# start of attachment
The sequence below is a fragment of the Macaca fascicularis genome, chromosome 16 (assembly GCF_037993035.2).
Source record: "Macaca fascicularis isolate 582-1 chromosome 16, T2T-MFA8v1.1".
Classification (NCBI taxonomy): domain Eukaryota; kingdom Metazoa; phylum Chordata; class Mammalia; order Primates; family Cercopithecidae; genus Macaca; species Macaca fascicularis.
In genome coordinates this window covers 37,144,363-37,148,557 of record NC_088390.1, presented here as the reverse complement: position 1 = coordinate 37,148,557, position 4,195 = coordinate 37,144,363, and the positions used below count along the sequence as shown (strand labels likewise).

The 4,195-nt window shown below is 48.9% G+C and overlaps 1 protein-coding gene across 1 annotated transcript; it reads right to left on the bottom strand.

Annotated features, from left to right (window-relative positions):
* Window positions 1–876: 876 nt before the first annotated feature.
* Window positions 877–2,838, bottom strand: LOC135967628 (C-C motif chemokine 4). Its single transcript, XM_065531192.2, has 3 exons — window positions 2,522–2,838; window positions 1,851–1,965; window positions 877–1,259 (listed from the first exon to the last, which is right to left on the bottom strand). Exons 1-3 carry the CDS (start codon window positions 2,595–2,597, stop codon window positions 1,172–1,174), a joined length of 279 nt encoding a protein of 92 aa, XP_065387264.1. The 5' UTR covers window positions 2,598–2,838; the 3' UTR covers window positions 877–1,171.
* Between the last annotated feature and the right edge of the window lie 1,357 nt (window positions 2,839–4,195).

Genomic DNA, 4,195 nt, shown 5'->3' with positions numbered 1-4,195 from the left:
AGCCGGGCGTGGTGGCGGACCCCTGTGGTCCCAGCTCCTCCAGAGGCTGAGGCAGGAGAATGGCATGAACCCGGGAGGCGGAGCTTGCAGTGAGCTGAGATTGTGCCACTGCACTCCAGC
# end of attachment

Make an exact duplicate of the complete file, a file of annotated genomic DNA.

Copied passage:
The sequence below is a fragment of the Macaca fascicularis genome, chromosome 16 (assembly GCF_037993035.2).
Source record: "Macaca fascicularis isolate 582-1 chromosome 16, T2T-MFA8v1.1".
Classification (NCBI taxonomy): domain Eukaryota; kingdom Metazoa; phylum Chordata; class Mammalia; order Primates; family Cercopithecidae; genus Macaca; species Macaca fascicularis.
In genome coordinates this window covers 37,144,363-37,148,557 of record NC_088390.1, presented here as the reverse complement: position 1 = coordinate 37,148,557, position 4,195 = coordinate 37,144,363, and the positions used below count along the sequence as shown (strand labels likewise).

The 4,195-nt window shown below is 48.9% G+C and overlaps 1 protein-coding gene across 1 annotated transcript; it reads right to left on the bottom strand.

Annotated features, from left to right (window-relative positions):
* Window positions 1–876: 876 nt before the first annotated feature.
* Window positions 877–2,838, bottom strand: LOC135967628 (C-C motif chemokine 4). Its single transcript, XM_065531192.2, has 3 exons — window positions 2,522–2,838; window positions 1,851–1,965; window positions 877–1,259 (listed from the first exon to the last, which is right to left on the bottom strand). Exons 1-3 carry the CDS (start codon window positions 2,595–2,597, stop codon window positions 1,172–1,174), a joined length of 279 nt encoding a protein of 92 aa, XP_065387264.1. The 5' UTR covers window positions 2,598–2,838; the 3' UTR covers window positions 877–1,171.
* Between the last annotated feature and the right edge of the window lie 1,357 nt (window positions 2,839–4,195).

Genomic DNA, 4,195 nt, shown 5'->3' with positions numbered 1-4,195 from the left:
AGCCGGGCGTGGTGGCGGACCCCTGTGGTCCCAGCTCCTCCAGAGGCTGAGGCAGGAGAATGGCATGAACCCGGGAGGCGGAGCTTGCAGTGAGCTGAGATTGTGCCACTGCACTCCAGC